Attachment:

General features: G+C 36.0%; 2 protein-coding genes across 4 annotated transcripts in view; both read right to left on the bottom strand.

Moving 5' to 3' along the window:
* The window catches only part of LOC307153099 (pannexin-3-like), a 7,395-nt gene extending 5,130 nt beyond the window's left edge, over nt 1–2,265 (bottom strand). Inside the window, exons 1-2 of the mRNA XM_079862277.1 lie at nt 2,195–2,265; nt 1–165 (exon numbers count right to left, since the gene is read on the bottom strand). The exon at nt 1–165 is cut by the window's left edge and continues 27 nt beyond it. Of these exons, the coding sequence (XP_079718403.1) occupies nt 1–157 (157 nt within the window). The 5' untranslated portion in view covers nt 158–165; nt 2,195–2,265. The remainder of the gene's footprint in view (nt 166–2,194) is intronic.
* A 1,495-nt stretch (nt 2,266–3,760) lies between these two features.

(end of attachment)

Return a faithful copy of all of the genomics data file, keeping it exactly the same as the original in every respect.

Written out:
General features: G+C 36.0%; 2 protein-coding genes across 4 annotated transcripts in view; both read right to left on the bottom strand.

Moving 5' to 3' along the window:
* The window catches only part of LOC307153099 (pannexin-3-like), a 7,395-nt gene extending 5,130 nt beyond the window's left edge, over nt 1–2,265 (bottom strand). Inside the window, exons 1-2 of the mRNA XM_079862277.1 lie at nt 2,195–2,265; nt 1–165 (exon numbers count right to left, since the gene is read on the bottom strand). The exon at nt 1–165 is cut by the window's left edge and continues 27 nt beyond it. Of these exons, the coding sequence (XP_079718403.1) occupies nt 1–157 (157 nt within the window). The 5' untranslated portion in view covers nt 158–165; nt 2,195–2,265. The remainder of the gene's footprint in view (nt 166–2,194) is intronic.
* A 1,495-nt stretch (nt 2,266–3,760) lies between these two features.